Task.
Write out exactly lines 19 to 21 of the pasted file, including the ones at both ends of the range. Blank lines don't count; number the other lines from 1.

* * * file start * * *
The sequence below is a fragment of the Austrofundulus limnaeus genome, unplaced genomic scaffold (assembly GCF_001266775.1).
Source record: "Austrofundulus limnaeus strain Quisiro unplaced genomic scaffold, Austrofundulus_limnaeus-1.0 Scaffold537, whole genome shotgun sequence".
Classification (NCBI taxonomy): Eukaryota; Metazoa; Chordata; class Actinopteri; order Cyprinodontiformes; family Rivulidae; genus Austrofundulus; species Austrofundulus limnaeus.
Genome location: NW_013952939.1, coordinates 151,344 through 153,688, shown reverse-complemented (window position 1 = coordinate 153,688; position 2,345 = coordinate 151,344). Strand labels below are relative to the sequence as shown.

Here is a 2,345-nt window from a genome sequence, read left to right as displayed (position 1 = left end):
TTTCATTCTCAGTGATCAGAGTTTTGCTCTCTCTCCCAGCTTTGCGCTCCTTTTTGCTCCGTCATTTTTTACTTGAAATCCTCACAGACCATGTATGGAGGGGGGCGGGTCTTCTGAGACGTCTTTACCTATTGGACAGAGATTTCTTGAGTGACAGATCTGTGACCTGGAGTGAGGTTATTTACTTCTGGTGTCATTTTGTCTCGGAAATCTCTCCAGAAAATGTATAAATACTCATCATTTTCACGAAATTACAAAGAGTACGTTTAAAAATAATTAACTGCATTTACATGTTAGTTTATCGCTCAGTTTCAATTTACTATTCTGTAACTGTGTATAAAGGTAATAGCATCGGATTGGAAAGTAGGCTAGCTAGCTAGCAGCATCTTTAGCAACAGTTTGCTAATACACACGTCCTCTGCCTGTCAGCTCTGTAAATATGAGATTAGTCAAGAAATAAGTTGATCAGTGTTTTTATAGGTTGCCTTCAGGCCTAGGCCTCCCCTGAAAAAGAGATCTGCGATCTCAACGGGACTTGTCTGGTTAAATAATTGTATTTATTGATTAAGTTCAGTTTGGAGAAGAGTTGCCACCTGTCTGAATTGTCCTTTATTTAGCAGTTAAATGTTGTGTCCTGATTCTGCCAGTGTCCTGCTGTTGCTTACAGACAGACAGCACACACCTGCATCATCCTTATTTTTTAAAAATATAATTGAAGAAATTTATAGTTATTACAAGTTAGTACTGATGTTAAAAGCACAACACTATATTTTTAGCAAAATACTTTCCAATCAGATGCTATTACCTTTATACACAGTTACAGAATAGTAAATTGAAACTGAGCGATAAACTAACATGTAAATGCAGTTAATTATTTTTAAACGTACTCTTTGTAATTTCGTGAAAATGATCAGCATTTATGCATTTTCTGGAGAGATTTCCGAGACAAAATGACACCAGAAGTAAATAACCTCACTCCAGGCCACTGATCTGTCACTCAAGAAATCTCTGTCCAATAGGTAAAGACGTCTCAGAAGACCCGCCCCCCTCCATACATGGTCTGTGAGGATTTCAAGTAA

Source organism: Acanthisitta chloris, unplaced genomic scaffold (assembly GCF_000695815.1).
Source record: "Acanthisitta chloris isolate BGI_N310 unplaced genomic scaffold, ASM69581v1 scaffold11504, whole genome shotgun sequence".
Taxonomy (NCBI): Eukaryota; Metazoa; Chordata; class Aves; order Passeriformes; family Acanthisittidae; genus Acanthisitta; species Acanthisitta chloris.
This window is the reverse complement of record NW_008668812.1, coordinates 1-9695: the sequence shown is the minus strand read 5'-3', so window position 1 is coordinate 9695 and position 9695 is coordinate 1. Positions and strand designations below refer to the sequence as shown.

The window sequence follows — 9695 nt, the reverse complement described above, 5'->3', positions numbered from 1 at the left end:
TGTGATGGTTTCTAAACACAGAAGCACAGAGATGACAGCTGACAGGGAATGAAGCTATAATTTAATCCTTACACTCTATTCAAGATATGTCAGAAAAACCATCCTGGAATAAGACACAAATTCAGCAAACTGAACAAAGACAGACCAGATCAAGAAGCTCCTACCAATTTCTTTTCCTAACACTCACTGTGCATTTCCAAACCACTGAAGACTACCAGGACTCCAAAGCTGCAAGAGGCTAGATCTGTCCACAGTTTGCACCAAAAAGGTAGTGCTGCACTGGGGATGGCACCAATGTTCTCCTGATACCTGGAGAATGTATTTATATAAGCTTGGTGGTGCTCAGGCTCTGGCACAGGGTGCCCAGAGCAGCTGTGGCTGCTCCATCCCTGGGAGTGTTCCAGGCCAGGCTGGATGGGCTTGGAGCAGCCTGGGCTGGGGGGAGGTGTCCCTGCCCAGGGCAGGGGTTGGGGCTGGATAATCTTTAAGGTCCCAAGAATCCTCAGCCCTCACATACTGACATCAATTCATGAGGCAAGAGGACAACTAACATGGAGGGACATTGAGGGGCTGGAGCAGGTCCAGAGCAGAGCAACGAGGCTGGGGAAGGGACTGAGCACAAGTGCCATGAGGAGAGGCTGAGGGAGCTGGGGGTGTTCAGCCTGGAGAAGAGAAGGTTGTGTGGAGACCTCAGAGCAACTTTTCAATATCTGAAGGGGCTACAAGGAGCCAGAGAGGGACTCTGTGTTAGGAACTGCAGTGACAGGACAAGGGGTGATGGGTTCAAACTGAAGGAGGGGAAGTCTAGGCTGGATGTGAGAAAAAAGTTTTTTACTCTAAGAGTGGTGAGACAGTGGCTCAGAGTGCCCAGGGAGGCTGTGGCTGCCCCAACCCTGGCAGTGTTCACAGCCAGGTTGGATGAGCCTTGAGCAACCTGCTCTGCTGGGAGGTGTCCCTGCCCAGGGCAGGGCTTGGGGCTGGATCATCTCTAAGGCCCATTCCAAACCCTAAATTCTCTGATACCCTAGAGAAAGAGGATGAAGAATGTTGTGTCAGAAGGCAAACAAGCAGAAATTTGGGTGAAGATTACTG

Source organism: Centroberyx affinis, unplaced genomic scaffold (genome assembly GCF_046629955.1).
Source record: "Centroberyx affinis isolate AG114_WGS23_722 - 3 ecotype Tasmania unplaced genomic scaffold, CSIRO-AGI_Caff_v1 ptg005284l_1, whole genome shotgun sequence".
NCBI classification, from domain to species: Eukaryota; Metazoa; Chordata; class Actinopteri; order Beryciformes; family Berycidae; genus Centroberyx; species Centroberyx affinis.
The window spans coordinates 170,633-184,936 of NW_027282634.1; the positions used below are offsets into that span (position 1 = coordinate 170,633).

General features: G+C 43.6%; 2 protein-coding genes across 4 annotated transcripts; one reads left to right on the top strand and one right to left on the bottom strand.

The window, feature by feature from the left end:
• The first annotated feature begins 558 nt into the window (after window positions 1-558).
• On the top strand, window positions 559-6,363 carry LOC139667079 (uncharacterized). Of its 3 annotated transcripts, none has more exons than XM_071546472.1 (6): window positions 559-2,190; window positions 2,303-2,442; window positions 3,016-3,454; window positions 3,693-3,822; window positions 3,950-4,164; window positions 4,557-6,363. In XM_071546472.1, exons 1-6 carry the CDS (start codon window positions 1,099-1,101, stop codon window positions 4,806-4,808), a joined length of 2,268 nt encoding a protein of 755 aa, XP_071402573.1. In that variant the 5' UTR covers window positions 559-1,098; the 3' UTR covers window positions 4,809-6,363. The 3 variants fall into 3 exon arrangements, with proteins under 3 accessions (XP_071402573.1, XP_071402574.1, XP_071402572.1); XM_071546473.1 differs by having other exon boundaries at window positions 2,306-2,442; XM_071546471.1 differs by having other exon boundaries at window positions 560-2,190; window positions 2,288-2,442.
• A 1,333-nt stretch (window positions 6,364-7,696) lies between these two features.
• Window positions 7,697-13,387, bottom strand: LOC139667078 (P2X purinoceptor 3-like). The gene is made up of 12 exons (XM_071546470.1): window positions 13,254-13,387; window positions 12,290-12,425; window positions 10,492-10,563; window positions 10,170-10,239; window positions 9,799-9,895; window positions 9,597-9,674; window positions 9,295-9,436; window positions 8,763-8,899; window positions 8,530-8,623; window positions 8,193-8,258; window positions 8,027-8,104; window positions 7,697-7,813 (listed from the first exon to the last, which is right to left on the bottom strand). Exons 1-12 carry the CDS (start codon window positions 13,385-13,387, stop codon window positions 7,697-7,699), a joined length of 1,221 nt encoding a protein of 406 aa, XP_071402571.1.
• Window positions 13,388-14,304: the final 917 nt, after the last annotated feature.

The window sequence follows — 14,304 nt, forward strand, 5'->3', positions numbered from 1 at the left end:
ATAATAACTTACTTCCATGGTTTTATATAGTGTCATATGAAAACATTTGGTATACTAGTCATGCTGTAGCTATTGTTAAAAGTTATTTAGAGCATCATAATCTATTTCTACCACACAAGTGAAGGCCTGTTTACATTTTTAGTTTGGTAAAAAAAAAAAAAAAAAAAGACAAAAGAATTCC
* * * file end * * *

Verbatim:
• The first annotated feature begins 558 nt into the window (after window positions 1-558).
• On the top strand, window positions 559-6,363 carry LOC139667079 (uncharacterized). Of its 3 annotated transcripts, none has more exons than XM_071546472.1 (6): window positions 559-2,190; window positions 2,303-2,442; window positions 3,016-3,454; window positions 3,693-3,822; window positions 3,950-4,164; window positions 4,557-6,363. In XM_071546472.1, exons 1-6 carry the CDS (start codon window positions 1,099-1,101, stop codon window positions 4,806-4,808), a joined length of 2,268 nt encoding a protein of 755 aa, XP_071402573.1. In that variant the 5' UTR covers window positions 559-1,098; the 3' UTR covers window positions 4,809-6,363. The 3 variants fall into 3 exon arrangements, with proteins under 3 accessions (XP_071402573.1, XP_071402574.1, XP_071402572.1); XM_071546473.1 differs by having other exon boundaries at window positions 2,306-2,442; XM_071546471.1 differs by having other exon boundaries at window positions 560-2,190; window positions 2,288-2,442.
• A 1,333-nt stretch (window positions 6,364-7,696) lies between these two features.